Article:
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The Music Never Stopped (and Veggie Burritos)

Photos above courtesy of Jodi Zipkoff

This year marks 50 years for the best band ever.


So many of my friends from near and far, from different chapters and far flung corners of the Earth, converged this weekend at Soldier Field in Chicago for the Grateful Dead’s “Fare Thee Well” shows.  It pains me more than I can describe not to be there!  Through the wonders of YouTube, I can watch the performances–Friday night’s rendition of Ripple (amazing!) left me choked up–but there is nothing that can compare to the transcendence of actually being at a show.  Seeing old friends, and making new.  Reveling in that energy.  Spinning circles to notes floating through night air.


Photo courtesy of Jodi Zipkoff

It’s been 20 years since Jerry died, but the band’s music has lost none of its power.  Instead, it continues to grow.  To reach an ever-expanding audience.  It’s extraordinary, really, how this group of musicians permeated a culture.  Created a culture.  A culture that still persists, though perhaps a bit more diffuse since the tour caravans stopped gathering in parking lot cities: joyous, technicolor worlds of drummers, dancers, vendors, three-legged dogs, hackey sacks, tarot cards, Birkenstocks, and VW buses.  Babies draped across mothers’ chests in tie-dyed slings; toddlers wandering around carefree.  My friend Amber and I used to do hair wraps in the parking lots (the best hair wraps this side of the Mississippi!) to make money for a veggie burrito and enough gas to get to the next show.  And those veggie burritos were the best veggie burritos ever, let me tell you!  They even inspired a cookbook that has an honored place on my cookbook-shelf:

I was planning on going back to see if I had any photos of the parking lots, of the shows.  But then I stopped to think–and I don’t think I do.  Those were the days before cell phones, before YouTube, before the need to document everything you did.  Those were the days when an experience could be experienced, just for the experience.  Those were the days when simple signs saying “I need a miracle” sometimes brought the holder the good fortune of a ticket to the show. And that was enough.

I wish I could have been in Chicago this weekend.  Since that wasn’t in the cards, I did the next best thing: I smiled at the photos shared by my friends (many thanks to Jodi Zipkoff for all the #GD50 show photos in this post!), put on a pair of Birkenstocks, cranked some Dead tunes … and made a veggie burrito.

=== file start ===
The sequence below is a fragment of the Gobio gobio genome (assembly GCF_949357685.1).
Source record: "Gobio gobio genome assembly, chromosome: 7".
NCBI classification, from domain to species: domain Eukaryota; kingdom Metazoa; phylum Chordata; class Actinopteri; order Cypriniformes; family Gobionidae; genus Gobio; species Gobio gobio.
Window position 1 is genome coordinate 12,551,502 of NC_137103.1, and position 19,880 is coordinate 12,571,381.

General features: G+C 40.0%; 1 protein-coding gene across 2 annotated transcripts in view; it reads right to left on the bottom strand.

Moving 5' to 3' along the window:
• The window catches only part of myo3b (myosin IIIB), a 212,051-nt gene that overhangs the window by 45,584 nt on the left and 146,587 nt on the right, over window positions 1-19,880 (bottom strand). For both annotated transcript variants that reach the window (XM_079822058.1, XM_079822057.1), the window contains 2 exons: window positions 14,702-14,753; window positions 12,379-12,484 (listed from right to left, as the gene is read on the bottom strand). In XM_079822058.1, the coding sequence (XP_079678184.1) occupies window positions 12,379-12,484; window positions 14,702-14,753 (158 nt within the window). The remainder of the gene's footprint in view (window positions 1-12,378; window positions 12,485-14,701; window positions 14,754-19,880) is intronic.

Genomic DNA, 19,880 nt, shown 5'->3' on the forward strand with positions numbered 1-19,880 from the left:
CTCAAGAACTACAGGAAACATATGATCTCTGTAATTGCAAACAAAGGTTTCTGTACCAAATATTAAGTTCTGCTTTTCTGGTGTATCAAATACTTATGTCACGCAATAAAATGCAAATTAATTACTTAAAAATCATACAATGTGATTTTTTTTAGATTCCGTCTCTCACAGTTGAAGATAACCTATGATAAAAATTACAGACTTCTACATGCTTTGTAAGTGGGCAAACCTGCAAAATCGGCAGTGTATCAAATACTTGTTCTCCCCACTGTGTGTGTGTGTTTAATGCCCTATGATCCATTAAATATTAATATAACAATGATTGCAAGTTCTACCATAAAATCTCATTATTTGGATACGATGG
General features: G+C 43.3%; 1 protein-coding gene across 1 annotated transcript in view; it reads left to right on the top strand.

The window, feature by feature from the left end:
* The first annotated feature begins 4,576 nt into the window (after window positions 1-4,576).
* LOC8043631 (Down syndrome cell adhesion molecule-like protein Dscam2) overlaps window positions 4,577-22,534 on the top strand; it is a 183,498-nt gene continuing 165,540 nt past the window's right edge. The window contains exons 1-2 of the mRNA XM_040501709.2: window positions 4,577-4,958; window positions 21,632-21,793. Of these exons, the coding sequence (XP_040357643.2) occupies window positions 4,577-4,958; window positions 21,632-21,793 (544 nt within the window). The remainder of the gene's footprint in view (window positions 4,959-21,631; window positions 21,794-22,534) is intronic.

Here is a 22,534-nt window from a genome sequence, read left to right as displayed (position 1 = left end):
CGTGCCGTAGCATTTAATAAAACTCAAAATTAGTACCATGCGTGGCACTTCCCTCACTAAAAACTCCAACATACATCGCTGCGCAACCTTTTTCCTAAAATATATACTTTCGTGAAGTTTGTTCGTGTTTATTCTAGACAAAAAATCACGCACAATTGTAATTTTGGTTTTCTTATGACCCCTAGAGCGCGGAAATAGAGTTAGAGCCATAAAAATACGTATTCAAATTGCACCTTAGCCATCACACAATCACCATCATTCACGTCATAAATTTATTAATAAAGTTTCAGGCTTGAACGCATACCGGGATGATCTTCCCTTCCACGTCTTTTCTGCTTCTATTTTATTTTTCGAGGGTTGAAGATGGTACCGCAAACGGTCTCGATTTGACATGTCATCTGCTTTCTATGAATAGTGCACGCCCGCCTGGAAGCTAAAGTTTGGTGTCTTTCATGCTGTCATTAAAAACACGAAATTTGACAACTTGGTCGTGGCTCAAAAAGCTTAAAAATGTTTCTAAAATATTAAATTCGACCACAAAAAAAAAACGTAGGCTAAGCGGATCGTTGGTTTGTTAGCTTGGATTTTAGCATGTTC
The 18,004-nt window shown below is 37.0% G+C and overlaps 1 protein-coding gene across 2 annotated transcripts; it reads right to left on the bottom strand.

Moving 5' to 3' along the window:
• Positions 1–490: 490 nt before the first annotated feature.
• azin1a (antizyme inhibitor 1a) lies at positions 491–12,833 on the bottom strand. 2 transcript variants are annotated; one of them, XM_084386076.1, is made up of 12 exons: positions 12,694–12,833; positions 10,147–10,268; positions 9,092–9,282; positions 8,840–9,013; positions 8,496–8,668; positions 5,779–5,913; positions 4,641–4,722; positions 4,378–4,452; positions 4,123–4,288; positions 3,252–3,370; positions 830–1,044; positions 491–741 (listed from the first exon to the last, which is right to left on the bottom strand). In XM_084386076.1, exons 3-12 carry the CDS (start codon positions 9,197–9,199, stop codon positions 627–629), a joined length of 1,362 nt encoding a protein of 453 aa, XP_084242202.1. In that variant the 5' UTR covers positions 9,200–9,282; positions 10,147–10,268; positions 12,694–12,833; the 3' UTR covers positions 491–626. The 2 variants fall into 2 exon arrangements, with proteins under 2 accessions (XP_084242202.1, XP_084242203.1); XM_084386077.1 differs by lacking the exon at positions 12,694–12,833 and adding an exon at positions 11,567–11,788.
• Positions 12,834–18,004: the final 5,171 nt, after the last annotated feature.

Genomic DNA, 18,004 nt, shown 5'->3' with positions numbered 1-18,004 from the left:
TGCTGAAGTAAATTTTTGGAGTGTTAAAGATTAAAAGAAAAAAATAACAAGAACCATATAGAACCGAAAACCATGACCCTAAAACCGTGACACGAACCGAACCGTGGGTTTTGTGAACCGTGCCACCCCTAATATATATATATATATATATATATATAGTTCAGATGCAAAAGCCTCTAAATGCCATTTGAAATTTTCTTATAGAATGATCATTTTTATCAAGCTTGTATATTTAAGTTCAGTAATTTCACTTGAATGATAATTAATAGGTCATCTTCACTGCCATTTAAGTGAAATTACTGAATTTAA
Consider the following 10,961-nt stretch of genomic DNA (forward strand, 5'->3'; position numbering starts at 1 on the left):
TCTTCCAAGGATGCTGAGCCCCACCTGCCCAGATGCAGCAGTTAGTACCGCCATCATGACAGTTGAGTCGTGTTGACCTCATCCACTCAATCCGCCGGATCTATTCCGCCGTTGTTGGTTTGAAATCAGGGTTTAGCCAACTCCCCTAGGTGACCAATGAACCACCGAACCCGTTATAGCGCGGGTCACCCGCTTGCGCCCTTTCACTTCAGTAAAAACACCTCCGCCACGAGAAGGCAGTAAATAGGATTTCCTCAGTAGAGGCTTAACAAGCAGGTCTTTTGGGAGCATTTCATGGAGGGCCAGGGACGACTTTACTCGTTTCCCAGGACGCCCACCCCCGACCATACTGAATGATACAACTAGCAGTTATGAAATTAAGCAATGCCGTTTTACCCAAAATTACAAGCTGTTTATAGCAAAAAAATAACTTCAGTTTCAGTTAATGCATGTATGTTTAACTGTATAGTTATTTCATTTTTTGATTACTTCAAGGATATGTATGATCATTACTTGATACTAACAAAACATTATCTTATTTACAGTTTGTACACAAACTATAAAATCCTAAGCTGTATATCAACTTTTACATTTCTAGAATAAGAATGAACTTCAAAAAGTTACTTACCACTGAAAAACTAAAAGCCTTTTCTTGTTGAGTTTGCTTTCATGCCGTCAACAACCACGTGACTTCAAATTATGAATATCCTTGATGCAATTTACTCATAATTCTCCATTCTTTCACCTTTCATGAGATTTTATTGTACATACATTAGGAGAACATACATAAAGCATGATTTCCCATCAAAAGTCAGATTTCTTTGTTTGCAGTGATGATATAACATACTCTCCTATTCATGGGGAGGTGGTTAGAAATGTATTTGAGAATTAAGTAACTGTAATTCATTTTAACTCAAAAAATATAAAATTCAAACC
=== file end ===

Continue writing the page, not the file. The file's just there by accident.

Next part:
Parking Lot Veggie Burrito (A Grateful Dead Tribute) (Makes 2-4 burritos)


Ingredients: 2 T coconut oil or olive oil 1/2 small onion, sliced thin 1 red bell pepper, seeded & sliced into thin strips 1 green bell pepper, seeded & sliced into thin strips 8 oz white button mushrooms, sliced thin 1 small zucchini, halved and sliced into thin matchsticks 2-4 tortillas/wraps (I used this gluten-free variety; this Paleo option looks great as well) 1 avocado grated cheese (optional)

  1. Heat the oil in a heavy-bottomed skilled or cast iron pan over medium heat.

  2. Add the onion and saute, stirring occasionally, until onion is softened and just beginning to brown (about 5 minutes).

  3. Add pepper strips and mushrooms, and saute 3 minutes more.

  4. Add zucchini and saute until everything is cooked through, about 2-3 minutes more.

  5. Remove pan from heat.

  6. If you’re using gluten free brown rice tortillas (or other wraps that easily break when cold), wrap the tortillas in damp paper towels, place on a microwave-safe plate, and heat in the microwave for 15-30 seconds, until warm and pliable.

  7. Place slices from 1/4 avocado down the center of the tortilla; smash down with a fork.

  8. Sprinkle cheese, if using, on top of the avocado.

  9. Spoon some vegetables onto the tortilla, leaving about an inch or so at each end.

  10. Fold the ends toward the center of the tortilla, and roll the wrap around the vegetables.

  11. Switch on some Dead Air and enjoy!

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